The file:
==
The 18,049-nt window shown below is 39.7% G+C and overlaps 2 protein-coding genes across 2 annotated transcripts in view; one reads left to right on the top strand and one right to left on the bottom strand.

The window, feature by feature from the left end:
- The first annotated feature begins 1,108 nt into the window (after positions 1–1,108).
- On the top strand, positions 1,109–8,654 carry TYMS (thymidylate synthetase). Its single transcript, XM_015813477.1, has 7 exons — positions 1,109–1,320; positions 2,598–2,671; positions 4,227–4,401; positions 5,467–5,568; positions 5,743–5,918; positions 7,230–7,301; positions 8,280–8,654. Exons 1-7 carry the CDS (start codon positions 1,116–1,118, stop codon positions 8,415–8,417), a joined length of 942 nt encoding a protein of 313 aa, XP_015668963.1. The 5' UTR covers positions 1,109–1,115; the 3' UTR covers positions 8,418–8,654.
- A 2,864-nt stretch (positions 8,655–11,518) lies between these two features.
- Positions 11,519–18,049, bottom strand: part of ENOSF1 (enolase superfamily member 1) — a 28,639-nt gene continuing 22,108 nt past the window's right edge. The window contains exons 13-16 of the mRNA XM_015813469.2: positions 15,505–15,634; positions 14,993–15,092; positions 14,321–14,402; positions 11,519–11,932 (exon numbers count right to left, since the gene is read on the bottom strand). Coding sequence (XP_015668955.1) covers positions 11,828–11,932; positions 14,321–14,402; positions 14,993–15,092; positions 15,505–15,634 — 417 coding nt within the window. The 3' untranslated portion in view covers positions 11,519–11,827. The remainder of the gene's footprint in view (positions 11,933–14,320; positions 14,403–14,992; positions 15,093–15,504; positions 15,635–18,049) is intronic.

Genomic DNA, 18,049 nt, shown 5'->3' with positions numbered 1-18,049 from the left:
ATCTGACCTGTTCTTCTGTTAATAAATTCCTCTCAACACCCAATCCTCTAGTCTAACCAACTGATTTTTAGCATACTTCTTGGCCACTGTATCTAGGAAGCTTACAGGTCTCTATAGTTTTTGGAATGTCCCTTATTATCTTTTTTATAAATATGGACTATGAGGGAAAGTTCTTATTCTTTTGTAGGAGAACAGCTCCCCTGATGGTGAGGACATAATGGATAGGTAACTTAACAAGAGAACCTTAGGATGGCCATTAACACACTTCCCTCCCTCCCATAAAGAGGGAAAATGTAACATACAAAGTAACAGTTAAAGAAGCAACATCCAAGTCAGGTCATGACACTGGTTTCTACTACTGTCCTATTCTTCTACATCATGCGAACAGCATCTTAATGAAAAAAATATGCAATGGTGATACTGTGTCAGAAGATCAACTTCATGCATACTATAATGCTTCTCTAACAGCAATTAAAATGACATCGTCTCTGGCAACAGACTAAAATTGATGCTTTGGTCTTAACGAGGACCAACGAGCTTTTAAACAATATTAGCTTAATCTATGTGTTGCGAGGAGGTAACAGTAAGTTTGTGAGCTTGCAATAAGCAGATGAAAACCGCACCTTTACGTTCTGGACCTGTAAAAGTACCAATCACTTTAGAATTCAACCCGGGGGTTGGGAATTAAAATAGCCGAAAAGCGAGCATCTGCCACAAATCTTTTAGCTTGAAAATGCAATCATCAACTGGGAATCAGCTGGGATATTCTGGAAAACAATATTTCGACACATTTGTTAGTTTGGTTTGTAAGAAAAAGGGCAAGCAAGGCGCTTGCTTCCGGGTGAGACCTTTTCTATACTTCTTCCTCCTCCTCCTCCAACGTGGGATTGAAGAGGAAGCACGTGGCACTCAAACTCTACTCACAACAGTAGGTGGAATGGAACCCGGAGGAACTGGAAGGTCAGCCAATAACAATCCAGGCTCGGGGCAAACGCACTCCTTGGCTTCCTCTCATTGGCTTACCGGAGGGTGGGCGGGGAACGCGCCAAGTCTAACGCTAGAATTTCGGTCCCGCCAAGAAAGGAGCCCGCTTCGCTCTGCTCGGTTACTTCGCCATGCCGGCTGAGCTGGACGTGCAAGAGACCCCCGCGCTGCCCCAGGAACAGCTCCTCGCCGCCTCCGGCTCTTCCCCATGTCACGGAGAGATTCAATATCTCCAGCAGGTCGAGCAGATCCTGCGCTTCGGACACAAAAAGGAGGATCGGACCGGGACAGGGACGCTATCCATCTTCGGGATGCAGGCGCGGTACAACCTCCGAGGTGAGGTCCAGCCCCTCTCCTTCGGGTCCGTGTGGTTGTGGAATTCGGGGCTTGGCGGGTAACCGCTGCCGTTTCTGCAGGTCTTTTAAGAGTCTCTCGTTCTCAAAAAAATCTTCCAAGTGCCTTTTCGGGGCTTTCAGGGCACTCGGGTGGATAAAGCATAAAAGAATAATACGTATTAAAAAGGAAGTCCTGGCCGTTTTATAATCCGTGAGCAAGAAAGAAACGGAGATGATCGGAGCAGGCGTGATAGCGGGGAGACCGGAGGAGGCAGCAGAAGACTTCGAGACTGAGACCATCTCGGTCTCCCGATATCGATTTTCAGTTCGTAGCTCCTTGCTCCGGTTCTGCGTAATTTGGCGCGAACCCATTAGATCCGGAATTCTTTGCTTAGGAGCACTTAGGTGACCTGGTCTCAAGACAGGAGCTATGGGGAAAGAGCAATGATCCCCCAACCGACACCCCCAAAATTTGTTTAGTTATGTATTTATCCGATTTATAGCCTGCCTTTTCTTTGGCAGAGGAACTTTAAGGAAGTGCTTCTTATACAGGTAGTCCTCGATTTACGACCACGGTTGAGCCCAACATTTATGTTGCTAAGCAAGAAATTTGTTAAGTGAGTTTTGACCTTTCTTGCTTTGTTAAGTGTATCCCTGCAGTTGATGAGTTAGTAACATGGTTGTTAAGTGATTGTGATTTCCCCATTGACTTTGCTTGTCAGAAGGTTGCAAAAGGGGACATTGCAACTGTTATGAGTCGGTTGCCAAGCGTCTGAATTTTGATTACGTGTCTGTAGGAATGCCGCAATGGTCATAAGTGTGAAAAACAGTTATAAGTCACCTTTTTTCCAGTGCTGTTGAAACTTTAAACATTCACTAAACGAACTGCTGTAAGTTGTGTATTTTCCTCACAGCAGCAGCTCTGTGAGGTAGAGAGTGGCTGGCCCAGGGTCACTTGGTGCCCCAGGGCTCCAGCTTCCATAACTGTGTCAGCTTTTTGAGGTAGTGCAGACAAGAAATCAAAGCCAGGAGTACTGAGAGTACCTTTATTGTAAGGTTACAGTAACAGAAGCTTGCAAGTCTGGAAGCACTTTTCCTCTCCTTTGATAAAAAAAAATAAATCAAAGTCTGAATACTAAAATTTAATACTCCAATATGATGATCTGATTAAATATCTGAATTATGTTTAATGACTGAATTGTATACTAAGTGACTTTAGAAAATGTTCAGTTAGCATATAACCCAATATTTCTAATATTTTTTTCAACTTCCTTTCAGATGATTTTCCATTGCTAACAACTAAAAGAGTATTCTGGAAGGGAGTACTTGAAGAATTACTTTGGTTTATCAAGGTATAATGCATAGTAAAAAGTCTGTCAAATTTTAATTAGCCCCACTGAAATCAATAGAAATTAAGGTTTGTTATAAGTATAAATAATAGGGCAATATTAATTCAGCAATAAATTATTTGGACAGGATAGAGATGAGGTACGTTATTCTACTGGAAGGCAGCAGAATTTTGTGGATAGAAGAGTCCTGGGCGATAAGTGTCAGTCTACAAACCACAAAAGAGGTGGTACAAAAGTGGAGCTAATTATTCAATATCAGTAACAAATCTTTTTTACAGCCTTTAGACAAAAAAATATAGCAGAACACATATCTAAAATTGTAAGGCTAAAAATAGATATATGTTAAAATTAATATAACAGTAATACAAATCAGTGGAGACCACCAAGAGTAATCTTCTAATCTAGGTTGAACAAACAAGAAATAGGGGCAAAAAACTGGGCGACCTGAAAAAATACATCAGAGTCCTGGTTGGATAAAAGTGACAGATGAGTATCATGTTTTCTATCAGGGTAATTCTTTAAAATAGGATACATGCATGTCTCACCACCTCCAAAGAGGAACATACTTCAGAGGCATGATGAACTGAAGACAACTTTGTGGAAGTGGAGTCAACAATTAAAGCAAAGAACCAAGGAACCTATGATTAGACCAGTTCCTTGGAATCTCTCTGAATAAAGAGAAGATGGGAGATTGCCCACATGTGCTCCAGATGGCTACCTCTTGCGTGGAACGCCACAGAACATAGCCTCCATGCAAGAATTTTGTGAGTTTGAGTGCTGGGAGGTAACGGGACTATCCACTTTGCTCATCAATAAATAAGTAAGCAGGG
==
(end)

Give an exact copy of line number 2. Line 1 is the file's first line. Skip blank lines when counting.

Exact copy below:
The window, feature by feature from the left end: